Health chiefs in Wolverhampton are backing a hard-hitting campaign encouraging smokers to make a quit attempt in the new year.
Public Health England’s Smokefree Health Harms campaign, hopes to trigger quit attempts among smokers by making them aware of the immediate, personal and irrefutable harm to health from every single cigarette.
The campaign sees the release of a new film at https://www.youtube.com/watch?v=5EOLvHzE1x8 showing the devastating effects of smoking and how these can be avoided by switching to an e-cigarette or using another type of quit aid.
Over three million adults use e-cigarettes, and they have helped thousands of people successfully quit – but research says that nearly half of smokers still either wrongly believe vaping is as harmful as smoking or don’t know that vaping poses much lower risks to health.
The film features smoking expert Dr Lion Shahab and Dr Rosemary Leonard using an experiment to show the high levels of cancer-causing chemicals and tar inhaled by an average smoker over a month, demonstrating how this compares to not smoking or using an e-cigarette.
Latest figures show that the number of smokers in Wolverhampton is continuing to fall. The percentage of adults who smoke in the city dropped from 16.5% in 2015 to 14.4% in 2017, amounting to almost 5,000 fewer smokers. Smoking rates in Wolverhampton are now also lower than the national average – which now stands at 14.9%.
Councillor Hazel Malcolm, the City of Wolverhampton Council’s Cabinet Member for Public Health and Wellbeing, said: “Smoking is the biggest cause of preventable illness and premature death in the country, and quitting is the best thing you can do for your health and the health of those around you.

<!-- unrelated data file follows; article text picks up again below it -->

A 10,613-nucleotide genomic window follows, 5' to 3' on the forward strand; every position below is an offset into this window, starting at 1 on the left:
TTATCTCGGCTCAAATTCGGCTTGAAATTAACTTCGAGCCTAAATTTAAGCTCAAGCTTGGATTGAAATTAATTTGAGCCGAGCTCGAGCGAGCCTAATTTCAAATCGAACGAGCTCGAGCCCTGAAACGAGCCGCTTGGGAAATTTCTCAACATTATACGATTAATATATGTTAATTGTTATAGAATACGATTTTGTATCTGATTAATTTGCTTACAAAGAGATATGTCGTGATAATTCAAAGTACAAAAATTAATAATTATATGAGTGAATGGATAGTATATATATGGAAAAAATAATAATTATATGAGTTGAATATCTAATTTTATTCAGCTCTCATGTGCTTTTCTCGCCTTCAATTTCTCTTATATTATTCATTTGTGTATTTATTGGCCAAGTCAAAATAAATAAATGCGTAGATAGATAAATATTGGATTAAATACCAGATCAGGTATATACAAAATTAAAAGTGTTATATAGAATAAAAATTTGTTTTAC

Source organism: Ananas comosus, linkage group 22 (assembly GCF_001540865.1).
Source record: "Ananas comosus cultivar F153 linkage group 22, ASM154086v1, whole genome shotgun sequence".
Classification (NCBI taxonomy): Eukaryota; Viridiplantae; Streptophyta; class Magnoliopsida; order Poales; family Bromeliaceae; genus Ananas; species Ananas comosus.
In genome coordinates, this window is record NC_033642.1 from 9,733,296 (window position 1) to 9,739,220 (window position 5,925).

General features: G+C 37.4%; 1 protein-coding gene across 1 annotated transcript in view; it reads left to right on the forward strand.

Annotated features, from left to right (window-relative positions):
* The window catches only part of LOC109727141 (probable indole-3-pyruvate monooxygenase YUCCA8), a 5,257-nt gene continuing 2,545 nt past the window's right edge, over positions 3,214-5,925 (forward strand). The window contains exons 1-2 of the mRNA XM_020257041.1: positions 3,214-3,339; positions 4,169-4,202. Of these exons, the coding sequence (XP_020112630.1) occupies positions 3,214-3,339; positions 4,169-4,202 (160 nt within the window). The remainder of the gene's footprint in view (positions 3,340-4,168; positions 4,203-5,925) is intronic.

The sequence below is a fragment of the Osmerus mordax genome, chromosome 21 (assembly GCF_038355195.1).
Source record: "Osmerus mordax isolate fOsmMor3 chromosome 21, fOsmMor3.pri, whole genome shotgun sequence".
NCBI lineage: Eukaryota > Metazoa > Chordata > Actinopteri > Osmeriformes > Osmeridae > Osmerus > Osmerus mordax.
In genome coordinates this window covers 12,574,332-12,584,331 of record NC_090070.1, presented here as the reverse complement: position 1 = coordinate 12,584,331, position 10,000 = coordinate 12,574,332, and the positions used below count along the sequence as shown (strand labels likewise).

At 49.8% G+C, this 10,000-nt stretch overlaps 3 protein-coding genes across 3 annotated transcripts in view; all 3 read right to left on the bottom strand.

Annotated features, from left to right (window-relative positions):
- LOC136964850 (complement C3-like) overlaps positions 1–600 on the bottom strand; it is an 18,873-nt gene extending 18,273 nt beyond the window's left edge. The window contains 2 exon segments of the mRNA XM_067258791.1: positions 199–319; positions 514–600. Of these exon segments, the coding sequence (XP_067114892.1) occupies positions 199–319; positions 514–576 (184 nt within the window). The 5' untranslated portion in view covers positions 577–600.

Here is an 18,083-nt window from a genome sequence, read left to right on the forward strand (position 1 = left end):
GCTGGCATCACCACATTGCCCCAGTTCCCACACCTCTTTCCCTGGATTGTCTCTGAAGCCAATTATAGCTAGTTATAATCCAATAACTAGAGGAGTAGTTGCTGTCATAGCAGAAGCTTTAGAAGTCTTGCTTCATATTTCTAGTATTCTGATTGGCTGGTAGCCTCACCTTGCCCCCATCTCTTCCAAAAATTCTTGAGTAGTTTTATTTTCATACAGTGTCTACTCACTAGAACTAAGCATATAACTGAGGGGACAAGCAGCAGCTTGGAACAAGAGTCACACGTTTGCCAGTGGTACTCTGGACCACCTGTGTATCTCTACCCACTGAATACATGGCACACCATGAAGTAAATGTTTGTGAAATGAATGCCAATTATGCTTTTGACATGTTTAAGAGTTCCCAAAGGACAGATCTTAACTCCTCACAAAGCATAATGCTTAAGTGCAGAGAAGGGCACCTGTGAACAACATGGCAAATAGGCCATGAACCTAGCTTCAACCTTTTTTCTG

“Quitting can significantly improve people’s health and well-being, on both a short-term and long-term basis. For instance, 48 hours after stopping smoking, carbon monoxide will be eliminated from your body; after 72 hours, breathing becomes easier; and from two weeks onwards, your circulation improves.
“Five years after quitting, your risk of heart attack falls by half compared with someone who is still smoking, while after 10 years it is the same as if you had never smoked. Also 10 years after quitting, your risk of lung cancer is about half that of a person who still smokes.
“While quitting is never easy, the new year is the perfect time to give it a try and I would encourage people to take advantage of the help and support which is available.”
Public Health England says that around 60% of England’s 6.1m smokers want to quit – but that many try using willpower alone, despite this being the least effective method.